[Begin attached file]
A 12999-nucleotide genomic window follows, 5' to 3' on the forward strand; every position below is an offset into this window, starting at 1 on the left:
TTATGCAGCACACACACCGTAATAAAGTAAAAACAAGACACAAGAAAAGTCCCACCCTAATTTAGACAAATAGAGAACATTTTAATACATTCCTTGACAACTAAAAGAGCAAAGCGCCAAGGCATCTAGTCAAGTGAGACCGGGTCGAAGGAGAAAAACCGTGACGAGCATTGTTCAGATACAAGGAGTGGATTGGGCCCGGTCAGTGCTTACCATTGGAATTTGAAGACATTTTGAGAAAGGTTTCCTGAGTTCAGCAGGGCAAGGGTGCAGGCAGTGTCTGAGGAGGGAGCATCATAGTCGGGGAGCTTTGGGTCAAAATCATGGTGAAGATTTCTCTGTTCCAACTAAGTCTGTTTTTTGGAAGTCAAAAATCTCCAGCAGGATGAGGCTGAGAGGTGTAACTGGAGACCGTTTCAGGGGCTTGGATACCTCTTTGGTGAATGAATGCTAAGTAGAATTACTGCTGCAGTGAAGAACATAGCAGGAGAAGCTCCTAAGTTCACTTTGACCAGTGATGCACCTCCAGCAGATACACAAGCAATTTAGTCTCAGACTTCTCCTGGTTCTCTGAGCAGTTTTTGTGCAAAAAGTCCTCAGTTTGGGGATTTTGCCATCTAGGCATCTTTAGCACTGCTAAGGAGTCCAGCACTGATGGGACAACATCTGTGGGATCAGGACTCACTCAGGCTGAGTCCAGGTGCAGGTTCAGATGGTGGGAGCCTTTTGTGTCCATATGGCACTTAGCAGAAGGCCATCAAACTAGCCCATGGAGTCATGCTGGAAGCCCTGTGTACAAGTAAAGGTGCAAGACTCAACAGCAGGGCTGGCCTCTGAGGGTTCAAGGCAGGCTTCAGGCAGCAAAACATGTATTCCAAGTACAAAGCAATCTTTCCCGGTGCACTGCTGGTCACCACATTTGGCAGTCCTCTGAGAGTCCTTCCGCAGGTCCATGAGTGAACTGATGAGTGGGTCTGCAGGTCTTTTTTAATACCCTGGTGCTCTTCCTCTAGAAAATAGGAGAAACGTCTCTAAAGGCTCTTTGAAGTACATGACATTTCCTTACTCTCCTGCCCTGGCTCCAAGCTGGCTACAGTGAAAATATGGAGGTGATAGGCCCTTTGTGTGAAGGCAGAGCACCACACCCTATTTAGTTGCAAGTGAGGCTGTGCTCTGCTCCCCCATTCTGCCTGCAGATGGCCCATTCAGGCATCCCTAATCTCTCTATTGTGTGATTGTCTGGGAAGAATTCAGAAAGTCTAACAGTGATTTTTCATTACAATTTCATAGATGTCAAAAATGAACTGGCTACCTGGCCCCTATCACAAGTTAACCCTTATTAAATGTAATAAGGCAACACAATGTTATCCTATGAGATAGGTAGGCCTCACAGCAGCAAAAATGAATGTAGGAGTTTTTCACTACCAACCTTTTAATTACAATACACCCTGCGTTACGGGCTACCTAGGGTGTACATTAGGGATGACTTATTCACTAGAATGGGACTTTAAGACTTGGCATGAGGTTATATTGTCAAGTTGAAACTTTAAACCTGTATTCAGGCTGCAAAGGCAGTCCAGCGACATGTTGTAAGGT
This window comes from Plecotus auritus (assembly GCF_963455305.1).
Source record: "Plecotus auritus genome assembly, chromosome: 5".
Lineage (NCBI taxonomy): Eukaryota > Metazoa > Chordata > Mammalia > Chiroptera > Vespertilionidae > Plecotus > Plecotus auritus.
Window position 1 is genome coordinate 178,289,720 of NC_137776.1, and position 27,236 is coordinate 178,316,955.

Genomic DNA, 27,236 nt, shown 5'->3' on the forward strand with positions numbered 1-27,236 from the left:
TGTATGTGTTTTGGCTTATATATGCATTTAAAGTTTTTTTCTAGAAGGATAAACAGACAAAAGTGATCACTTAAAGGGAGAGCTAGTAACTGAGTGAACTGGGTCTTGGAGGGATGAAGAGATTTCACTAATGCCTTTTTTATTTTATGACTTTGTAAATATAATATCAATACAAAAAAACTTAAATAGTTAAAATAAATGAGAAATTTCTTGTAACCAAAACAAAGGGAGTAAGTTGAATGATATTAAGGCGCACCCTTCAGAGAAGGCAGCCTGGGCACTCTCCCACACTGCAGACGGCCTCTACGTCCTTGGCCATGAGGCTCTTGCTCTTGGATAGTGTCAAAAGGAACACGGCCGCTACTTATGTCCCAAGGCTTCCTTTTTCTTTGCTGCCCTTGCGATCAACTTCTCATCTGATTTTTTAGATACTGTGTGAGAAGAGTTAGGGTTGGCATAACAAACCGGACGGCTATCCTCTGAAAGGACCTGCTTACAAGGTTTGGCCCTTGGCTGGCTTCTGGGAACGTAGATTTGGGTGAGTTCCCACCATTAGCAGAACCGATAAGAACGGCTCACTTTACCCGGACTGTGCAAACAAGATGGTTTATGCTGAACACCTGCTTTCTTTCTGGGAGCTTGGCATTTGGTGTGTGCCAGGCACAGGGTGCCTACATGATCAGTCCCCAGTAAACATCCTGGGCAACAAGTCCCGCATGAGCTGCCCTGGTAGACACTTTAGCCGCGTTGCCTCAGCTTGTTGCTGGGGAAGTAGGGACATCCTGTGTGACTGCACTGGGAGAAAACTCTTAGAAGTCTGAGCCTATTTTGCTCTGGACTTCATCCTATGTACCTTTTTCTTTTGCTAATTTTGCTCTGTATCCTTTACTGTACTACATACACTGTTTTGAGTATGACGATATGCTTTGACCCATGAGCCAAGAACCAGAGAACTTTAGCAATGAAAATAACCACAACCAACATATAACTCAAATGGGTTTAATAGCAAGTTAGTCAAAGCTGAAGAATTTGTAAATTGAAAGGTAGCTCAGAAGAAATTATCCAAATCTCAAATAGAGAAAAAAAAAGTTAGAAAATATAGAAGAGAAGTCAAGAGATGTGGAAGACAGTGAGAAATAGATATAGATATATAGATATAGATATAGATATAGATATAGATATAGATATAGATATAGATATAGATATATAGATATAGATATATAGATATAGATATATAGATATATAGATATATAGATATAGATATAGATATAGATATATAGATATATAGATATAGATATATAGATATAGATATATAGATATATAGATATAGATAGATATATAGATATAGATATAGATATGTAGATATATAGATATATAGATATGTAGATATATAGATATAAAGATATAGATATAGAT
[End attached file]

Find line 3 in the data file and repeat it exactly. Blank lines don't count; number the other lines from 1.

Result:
This window comes from Plecotus auritus (assembly GCF_963455305.1).